Who Becomes Governor of New York if Cuomo Resigns?
Many are wondering what will happen in New York State if Gov. Andrew Cuomo resigns or is impeached and thrown out of office. Here's all you need to know about the person who would take over.
On Monday, New York Attorney General Letitia James announced independent investigators concluded that the Governor sexually harassed multiple women.
After nearly five months, investigators concluded that:
- Governor Cuomo did sexually harass multiple women — including former and current state employees — by engaging in unwanted groping, kissing, and hugging, and making inappropriate comments
- The governor and his senior staff took actions to retaliate against at least one former employee for coming forward with her story.
- The Executive Chamber fostered a “toxic” workplace that enabled “harassment to occur and created a hostile work environment.”
- The investigators find that Governor Cuomo’s actions and those of the Executive Chamber violated multiple state and federal laws, as well as the Executive Chamber’s own written policies.
For all the news that the Hudson Valley is sharing make sure to follow Hudson Valley Post on Facebook, download the Hudson Valley Post Mobile App and sign up for the Hudson Valley Post Newsletter.
Soon after President Joe Biden said Cuomo should "resign" and a growing number of top Democrats in the nation and across New York State are calling on Cuomo to resign. You can see the complete list below.
New York State Assembly Speaker Carl Heastie, who controls Cuomo's impeachment probe, said the report indicates someone who is not fit for office.
Gov. Cuomo says he won't resign. He's disputing the bombshell sexual harassment report and said the allegations are false. He called the report unfair and biased.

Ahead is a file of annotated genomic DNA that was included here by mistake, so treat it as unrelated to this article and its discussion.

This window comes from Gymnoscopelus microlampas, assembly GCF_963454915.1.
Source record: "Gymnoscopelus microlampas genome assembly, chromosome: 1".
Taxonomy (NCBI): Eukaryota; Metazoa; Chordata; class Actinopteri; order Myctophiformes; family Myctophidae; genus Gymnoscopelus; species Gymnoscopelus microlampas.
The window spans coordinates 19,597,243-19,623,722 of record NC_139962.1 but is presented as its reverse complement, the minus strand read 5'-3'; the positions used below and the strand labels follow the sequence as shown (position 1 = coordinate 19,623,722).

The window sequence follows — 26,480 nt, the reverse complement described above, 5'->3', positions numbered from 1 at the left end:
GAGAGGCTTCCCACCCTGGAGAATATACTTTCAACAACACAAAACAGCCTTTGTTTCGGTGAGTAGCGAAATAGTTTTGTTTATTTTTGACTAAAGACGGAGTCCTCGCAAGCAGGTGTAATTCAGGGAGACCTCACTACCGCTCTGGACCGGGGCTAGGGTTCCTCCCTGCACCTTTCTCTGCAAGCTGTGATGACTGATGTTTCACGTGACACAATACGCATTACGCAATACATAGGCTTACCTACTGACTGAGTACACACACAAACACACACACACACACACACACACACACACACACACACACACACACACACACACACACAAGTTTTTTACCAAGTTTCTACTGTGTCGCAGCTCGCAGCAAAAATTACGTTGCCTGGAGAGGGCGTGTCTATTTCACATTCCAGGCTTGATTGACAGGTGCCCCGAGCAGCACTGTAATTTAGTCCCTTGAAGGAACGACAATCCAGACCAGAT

Time will tell if Cuomo resigns or is impeached and thrown out of office, but if that happened many New Yorkers are curious who would take over. New York State Lieutenant Governor Kathy Hochul would become New York's governor if Cuomo resigns is removed from office.
She released the following statement after the sexual harassment report was released:
Sexual harassment is unacceptable in any workplace, and certainly not in public service. The Attorney General’s investigation has documented repulsive and unlawful behavior by the Governor towards multiple women. I believe these brave women and admire their courage coming forward.
No one is above the law. Under the New York Constitution, the Assembly will now determine the next steps.
Because Lieutenant Governors stand next in the line of succession, it would not be appropriate to comment further on the process at this moment.
Hochul was born in Buffalo. In 1980 she graduated from Syracuse University and later earned a law degree from Catholic University. She briefly worked as an attorney in Washington D.C. before becoming legal counsel for a number of New York Democrats.
In 1994, she was elected to the Hamburg town board. She served as Erie County Clerk from 2007 to 2011. From 2011 to 2013, Hochul served in the U.S. House representing New York’s 26th Congressional District.